The Brooklyn band updates the South
American chicha genre with a rich blast of sonic humidity and an instant party
starter for musically adventurous globetrotters.
BY CARL HANNI
Largely responsible for the
revival of interest in vintage South American chicha music with the release of The Roots of Chicha CD in 2007, the folks at Barbés Records (and the
Brooklyn club of the same name) eventually took it to the next level and formed
a band to play an expanded version the music they had developed a passion for,
Chicha Libre. Four years after their debut, Sonido Amazonico, they are
back with a follow-up, Canibalismo.
Chicha, as it was originally
played in the late 1960s into the late 1970s, was a Peruvian hybrid of South
American cumbia and percussion heavy tropical jams with a startling overlay of
surf guitar, cheezy organ and an Amazon take on psychedelia. Originally party
music for working class Peruvians to blow off steam to on weekends, its revival
through a series of reissue compilations on Barbés, Vampisoul and other savvy
archival labels has been one of the most consistently pleasing and unexpected
discoveries of the last several years.
Chicha Libre was founded by
Barbés records guy Olivier Conan, who is French by birth, and the band is a
multi-national affair featuring another Frenchman, players from Venezuela and Mexico
and two from the U.S.
Like it’s predecessor, Canibalismo marries the old to the new with a
seamless synthesis that blurs the lines between the two. Apparently these guys
have the chicha gene in their collective DNA; they play it with remarkable
fluidity and authority, and basically get everything just right, as least to
these ears. They’re also savvy enough to not simply re-create chicha in Brooklyn and call it done: they definitely bring their
own 21st century perspective to updating music with roots going back several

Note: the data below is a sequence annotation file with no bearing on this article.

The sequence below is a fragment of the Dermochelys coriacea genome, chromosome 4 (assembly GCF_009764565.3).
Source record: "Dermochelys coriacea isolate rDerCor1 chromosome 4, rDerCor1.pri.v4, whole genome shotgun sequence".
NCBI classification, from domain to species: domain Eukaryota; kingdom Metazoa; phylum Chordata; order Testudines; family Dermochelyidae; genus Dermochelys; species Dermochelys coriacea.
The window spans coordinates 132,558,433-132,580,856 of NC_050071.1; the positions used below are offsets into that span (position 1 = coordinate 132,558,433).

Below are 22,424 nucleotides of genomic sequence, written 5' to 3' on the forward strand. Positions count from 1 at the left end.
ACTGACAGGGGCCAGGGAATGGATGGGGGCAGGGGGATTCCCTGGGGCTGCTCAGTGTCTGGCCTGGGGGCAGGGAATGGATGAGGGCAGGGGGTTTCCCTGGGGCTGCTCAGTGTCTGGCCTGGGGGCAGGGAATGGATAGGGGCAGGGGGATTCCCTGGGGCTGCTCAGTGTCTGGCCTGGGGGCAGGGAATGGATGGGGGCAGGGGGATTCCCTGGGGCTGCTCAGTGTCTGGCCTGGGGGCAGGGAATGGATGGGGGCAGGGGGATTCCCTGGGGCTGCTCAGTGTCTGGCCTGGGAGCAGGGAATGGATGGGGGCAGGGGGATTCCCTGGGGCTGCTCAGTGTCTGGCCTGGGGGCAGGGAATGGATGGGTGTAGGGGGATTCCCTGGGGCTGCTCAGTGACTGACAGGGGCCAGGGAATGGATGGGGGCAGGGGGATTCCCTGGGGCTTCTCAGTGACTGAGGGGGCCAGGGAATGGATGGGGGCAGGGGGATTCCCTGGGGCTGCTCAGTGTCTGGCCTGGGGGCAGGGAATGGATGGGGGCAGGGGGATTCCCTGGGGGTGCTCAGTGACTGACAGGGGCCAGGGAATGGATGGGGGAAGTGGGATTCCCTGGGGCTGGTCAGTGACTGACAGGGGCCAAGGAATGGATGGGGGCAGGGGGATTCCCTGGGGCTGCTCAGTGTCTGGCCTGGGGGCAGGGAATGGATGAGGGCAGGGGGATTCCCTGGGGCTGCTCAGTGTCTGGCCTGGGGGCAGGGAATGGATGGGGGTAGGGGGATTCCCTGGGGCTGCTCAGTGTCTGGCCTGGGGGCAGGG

decades and several thousands of miles away.
Starting with the rolling,
loping bass lines and steady, Afro-Cuban percussion drive of classic cumbia,
Chicha Libre mix and match layers of twangy surf guitar, vintage Electravox
organ, some early synthesizer and other old-school electronics, all of it
presumably analog. Cumbia, and by extension chicha, may be all about dancing,
but the astonishing richness of the sound here – caked in reverb and delay, shot-through
with burbling keyboards and electronics, top heavy with bright, tropical sounds
– is the real key to its appeal. This is, above all, happy music, brimming with
wit and good cheer.
Everything here hits the high
water mark, starting with the opening cumbia groove and space-age organ of “La Plata (En Mi Carrito
De Lata),” the surfing-on-The Amazon psychedelic swirl of “Danza del
Millonario” and the sophisticated, ascending and descending grooves of “El
Carnicero De Chicago.” Other highlights include a moody Moog tango on “L’Age
d’Or” and the methodical, trippy, downtempo “Lupita en la Selva y el
Doctor.” The final number, “Once Tejones,” is an insistent, steady
rolling vamp that ties everything together nicely at the end. And, just for the
heck of it, they toss in a surf-cumbia take of Wagner’s “The Ride of the
Valkyries.” Wagner, one supposes, would not be amused by their cheeky version,
but that would be his loss.
Everyone in the band plays
together impeccably, but special note must be given to Joshua Camp for his work
on various keyboards, synthesizers and effects. Camp and Conan also provide
most of the song-writing, occasionally helped out by other band members, with
Conan also playing the cuatro, a smaller guitar that has four nylon
strings. Timbales player Karina Colis, bass player Nicholas Cudahy, guitar
player Vincent Douglas and multi-percussionist Neil Ocha round out Chicha
Libre, with various members adding vocals to most numbers, although the vocals
generally seem more like part of the overall instrumentation than any sort of
A rich blast of sonic humidity
and an instant party starter for musically adventurous globetrotters, Canibalismo is the record to top in 2012 for tropical ear candy.